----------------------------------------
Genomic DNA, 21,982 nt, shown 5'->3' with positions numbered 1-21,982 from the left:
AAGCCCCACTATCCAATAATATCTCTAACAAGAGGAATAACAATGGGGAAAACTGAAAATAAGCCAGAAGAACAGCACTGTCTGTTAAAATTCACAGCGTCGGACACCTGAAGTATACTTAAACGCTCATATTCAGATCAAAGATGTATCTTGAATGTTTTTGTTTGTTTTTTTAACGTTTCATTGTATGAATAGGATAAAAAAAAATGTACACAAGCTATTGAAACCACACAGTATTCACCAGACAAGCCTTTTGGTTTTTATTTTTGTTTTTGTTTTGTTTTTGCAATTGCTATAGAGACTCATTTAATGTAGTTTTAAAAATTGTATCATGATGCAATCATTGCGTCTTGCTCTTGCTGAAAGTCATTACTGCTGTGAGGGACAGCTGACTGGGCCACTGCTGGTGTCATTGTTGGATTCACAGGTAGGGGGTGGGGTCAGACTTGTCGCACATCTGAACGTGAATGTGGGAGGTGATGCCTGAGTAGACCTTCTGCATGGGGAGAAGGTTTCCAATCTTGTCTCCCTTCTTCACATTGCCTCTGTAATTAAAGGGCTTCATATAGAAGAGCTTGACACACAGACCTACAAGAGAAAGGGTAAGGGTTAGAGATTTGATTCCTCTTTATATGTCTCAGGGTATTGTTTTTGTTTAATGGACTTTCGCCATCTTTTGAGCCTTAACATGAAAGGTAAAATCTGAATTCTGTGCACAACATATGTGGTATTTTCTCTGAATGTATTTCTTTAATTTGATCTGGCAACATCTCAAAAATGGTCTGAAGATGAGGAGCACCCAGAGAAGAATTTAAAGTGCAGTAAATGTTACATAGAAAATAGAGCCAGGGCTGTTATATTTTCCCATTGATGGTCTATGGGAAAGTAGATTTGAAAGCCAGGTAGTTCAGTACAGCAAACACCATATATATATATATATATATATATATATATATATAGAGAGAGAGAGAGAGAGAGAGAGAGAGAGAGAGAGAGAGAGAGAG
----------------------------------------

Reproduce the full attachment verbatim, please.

Genomic DNA, 21,982 nt, shown 5'->3' with positions numbered 1-21,982 from the left:
AAGCCCCACTATCCAATAATATCTCTAACAAGAGGAATAACAATGGGGAAAACTGAAAATAAGCCAGAAGAACAGCACTGTCTGTTAAAATTCACAGCGTCGGACACCTGAAGTATACTTAAACGCTCATATTCAGATCAAAGATGTATCTTGAATGTTTTTGTTTGTTTTTTTAACGTTTCATTGTATGAATAGGATAAAAAAAAATGTACACAAGCTATTGAAACCACACAGTATTCACCAGACAAGCCTTTTGGTTTTTATTTTTGTTTTTGTTTTGTTTTTGCAATTGCTATAGAGACTCATTTAATGTAGTTTTAAAAATTGTATCATGATGCAATCATTGCGTCTTGCTCTTGCTGAAAGTCATTACTGCTGTGAGGGACAGCTGACTGGGCCACTGCTGGTGTCATTGTTGGATTCACAGGTAGGGGGTGGGGTCAGACTTGTCGCACATCTGAACGTGAATGTGGGAGGTGATGCCTGAGTAGACCTTCTGCATGGGGAGAAGGTTTCCAATCTTGTCTCCCTTCTTCACATTGCCTCTGTAATTAAAGGGCTTCATATAGAAGAGCTTGACACACAGACCTACAAGAGAAAGGGTAAGGGTTAGAGATTTGATTCCTCTTTATATGTCTCAGGGTATTGTTTTTGTTTAATGGACTTTCGCCATCTTTTGAGCCTTAACATGAAAGGTAAAATCTGAATTCTGTGCACAACATATGTGGTATTTTCTCTGAATGTATTTCTTTAATTTGATCTGGCAACATCTCAAAAATGGTCTGAAGATGAGGAGCACCCAGAGAAGAATTTAAAGTGCAGTAAATGTTACATAGAAAATAGAGCCAGGGCTGTTATATTTTCCCATTGATGGTCTATGGGAAAGTAGATTTGAAAGCCAGGTAGTTCAGTACAGCAAACACCATATATATATATATATATATATATATATATATATAGAGAGAGAGAGAGAGAGAGAGAGAGAGAGAGAGAGAGAGAGAGAG